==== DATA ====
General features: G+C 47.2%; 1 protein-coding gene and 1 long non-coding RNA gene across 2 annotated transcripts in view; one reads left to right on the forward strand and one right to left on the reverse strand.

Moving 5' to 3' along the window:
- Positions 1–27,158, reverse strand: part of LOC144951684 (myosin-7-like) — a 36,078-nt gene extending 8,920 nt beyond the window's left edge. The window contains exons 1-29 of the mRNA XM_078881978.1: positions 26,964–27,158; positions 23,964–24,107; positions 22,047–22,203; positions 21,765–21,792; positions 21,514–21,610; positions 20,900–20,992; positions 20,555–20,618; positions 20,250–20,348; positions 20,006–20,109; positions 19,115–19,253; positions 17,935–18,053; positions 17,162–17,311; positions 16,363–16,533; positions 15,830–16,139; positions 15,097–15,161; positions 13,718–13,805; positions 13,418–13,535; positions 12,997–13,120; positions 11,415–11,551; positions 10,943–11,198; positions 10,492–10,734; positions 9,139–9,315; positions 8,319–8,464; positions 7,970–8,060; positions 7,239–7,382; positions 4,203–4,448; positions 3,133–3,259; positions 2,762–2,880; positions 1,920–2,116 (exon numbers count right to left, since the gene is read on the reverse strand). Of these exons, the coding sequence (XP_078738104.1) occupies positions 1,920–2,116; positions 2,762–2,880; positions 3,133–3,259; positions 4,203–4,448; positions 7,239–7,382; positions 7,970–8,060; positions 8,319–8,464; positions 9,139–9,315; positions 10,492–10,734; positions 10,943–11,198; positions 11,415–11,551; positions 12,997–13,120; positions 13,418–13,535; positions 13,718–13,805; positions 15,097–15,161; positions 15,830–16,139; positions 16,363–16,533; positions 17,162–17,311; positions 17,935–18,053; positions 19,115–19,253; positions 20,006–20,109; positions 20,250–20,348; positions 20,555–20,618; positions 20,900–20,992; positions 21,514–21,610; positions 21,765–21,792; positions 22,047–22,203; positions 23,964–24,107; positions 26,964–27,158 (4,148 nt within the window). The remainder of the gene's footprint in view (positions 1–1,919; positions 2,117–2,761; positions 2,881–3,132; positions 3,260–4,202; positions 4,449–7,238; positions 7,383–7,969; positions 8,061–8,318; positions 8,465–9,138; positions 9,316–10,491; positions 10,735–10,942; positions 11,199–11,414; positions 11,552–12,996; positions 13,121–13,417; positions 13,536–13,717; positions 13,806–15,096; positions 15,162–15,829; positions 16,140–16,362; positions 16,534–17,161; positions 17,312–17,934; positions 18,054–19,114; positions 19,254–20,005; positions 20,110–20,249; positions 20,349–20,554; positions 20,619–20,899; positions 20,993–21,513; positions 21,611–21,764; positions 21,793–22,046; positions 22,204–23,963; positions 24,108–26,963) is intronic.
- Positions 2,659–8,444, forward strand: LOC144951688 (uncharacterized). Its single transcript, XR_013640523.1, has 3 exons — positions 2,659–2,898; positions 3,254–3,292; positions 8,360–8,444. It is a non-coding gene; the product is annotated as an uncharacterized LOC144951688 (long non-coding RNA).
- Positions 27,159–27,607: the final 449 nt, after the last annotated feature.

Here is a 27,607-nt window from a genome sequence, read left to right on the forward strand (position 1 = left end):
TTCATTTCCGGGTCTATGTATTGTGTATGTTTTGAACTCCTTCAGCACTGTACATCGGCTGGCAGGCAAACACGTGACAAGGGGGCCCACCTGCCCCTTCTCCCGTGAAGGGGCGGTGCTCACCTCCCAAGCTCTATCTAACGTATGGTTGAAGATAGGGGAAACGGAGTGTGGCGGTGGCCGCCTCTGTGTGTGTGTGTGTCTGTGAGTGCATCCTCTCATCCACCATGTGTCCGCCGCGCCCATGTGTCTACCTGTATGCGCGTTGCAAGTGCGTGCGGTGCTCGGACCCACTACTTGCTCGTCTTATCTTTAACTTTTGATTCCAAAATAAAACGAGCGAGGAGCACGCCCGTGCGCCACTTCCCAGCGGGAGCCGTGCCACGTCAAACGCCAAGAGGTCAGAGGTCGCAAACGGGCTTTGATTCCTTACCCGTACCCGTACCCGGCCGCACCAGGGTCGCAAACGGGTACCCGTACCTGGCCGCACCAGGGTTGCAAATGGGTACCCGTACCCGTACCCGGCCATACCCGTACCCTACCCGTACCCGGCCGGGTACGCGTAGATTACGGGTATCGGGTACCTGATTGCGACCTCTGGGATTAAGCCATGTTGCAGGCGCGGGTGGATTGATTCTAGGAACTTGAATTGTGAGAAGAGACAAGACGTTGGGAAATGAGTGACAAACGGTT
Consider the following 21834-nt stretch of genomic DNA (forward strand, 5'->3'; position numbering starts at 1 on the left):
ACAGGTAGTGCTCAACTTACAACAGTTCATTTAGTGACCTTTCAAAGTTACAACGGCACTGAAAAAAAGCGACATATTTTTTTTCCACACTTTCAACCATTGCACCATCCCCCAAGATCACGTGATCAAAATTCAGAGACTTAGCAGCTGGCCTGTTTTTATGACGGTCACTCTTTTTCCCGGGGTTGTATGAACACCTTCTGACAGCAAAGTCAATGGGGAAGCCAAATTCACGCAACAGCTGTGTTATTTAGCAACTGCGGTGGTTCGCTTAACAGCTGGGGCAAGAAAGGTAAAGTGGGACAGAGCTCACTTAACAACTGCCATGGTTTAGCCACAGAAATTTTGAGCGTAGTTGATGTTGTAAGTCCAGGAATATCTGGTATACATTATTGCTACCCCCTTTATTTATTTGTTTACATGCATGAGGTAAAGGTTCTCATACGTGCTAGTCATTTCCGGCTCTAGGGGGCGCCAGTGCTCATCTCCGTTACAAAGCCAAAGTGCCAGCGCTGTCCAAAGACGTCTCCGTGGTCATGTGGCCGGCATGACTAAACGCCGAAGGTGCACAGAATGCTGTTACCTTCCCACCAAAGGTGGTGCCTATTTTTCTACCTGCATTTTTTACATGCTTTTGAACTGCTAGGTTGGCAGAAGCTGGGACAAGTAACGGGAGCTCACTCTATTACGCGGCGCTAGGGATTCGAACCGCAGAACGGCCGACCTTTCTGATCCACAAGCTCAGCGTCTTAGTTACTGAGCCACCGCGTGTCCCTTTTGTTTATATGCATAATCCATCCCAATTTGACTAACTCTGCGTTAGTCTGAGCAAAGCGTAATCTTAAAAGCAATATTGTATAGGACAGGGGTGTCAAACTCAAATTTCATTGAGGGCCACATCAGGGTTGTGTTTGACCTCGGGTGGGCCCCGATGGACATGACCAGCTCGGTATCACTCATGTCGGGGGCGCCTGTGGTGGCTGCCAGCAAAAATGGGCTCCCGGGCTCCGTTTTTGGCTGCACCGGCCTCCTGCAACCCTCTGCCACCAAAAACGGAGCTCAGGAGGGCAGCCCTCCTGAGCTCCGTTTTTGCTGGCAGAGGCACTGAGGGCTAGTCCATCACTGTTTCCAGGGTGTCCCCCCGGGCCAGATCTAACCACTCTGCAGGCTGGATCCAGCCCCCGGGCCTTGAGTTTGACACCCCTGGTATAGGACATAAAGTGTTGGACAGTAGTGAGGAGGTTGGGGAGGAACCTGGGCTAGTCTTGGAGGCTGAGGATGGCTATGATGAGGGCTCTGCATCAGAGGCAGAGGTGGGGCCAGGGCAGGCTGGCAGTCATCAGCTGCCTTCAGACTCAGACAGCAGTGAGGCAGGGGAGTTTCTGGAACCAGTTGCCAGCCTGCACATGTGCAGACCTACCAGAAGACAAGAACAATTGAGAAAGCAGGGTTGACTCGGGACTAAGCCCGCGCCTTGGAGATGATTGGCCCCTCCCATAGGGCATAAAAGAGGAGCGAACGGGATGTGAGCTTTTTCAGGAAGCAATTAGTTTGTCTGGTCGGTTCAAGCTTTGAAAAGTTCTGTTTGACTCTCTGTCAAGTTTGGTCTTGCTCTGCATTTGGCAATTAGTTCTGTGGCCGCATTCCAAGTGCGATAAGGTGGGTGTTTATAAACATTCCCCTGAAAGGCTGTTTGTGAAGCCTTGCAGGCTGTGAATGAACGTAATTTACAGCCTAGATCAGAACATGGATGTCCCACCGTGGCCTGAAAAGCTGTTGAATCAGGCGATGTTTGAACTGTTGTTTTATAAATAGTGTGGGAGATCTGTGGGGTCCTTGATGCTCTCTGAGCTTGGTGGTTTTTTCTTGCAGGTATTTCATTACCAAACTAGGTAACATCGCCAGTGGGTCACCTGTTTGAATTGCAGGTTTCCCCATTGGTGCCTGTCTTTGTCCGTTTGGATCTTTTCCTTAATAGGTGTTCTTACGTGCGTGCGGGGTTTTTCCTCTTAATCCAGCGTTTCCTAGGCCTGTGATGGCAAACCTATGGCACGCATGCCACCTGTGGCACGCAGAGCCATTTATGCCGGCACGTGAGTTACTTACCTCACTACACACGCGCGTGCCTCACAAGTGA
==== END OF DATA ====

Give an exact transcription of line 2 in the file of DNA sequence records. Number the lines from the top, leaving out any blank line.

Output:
Moving 5' to 3' along the window: